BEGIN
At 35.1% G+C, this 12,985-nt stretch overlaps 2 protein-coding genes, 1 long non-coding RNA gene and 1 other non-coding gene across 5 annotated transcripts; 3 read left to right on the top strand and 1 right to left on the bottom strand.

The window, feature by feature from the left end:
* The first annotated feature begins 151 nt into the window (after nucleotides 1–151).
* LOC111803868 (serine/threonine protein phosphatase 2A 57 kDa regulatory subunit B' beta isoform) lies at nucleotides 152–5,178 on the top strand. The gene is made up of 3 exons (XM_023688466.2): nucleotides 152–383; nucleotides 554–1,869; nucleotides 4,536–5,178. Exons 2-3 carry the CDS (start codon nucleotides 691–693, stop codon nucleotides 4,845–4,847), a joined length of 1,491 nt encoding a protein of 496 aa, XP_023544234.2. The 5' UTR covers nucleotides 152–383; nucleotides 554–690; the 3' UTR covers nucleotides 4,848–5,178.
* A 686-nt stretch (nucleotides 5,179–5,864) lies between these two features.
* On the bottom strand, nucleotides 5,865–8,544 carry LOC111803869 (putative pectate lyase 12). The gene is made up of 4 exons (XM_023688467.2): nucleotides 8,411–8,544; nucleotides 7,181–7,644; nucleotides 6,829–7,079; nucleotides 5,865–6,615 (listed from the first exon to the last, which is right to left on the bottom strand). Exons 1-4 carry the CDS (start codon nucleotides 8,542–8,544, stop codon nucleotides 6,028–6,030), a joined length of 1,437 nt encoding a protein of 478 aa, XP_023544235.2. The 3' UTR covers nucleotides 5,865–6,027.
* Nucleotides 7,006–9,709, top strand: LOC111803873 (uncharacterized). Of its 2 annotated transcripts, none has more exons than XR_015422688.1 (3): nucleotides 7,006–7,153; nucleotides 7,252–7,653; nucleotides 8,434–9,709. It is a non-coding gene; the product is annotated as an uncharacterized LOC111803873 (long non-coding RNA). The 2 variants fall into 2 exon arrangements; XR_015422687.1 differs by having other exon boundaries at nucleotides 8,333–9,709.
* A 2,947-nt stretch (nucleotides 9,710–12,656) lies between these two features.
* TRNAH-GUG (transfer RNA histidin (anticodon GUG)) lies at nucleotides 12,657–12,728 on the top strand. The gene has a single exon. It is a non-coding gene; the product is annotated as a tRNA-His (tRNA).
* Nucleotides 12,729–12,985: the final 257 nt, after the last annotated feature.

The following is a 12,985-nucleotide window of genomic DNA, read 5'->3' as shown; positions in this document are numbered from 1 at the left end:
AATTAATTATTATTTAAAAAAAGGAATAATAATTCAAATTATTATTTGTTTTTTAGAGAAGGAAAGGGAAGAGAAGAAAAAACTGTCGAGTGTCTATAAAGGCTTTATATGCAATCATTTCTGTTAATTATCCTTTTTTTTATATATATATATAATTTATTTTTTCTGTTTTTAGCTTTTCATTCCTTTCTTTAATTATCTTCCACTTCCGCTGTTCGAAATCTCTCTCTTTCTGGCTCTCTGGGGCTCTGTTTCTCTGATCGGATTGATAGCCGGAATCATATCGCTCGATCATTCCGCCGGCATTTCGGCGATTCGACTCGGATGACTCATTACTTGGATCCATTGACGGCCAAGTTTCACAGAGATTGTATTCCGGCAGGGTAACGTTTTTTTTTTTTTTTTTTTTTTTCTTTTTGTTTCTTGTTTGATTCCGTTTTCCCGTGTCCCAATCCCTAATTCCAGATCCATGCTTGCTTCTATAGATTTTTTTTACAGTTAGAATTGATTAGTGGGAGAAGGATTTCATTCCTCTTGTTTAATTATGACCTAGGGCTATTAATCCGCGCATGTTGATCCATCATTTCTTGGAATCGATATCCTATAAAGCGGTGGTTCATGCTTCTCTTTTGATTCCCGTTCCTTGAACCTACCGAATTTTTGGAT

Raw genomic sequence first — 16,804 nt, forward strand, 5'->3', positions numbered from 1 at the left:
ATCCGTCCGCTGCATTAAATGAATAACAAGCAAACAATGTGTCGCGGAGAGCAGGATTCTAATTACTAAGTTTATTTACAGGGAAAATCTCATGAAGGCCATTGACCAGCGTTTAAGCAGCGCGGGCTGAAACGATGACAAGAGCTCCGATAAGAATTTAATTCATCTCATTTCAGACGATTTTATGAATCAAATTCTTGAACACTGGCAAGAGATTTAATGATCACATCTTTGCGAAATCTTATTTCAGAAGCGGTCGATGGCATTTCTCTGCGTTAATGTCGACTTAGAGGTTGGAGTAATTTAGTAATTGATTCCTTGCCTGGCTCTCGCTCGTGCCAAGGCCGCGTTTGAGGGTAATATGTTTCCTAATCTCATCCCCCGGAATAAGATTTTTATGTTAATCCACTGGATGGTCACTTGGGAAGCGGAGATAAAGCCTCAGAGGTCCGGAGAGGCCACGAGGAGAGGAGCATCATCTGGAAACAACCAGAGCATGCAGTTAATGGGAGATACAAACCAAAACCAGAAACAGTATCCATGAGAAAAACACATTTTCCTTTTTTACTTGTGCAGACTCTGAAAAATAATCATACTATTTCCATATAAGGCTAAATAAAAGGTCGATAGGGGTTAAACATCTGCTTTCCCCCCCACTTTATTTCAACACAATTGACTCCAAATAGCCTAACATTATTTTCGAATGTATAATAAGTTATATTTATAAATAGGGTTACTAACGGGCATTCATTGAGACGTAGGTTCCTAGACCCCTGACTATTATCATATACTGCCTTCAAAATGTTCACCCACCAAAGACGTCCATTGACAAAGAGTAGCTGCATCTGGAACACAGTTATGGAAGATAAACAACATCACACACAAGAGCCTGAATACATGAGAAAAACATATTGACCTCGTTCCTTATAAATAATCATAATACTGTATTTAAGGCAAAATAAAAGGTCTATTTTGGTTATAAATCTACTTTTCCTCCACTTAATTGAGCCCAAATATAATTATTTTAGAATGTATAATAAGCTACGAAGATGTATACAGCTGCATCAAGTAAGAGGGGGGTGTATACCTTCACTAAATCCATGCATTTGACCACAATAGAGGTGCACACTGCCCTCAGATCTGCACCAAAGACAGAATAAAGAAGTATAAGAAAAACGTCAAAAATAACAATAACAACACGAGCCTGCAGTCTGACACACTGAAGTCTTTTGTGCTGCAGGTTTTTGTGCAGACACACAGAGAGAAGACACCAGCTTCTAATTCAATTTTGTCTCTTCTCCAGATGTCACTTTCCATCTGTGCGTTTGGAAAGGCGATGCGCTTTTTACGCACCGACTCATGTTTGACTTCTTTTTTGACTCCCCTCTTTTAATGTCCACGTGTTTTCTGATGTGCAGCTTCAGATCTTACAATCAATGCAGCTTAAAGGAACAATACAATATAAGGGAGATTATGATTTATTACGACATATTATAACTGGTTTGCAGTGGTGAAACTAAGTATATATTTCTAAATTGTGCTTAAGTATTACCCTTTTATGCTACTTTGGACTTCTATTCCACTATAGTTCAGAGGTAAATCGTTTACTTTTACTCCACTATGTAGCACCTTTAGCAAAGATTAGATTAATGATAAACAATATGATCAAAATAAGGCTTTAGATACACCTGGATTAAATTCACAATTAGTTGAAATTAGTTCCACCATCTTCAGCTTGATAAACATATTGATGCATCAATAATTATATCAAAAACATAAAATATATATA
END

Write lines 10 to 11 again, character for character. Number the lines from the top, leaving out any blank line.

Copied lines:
* Nucleotides 12,729–12,985: the final 257 nt, after the last annotated feature.

The following is a 12,985-nucleotide window of genomic DNA, read 5'->3' as shown; positions in this document are numbered from 1 at the left end: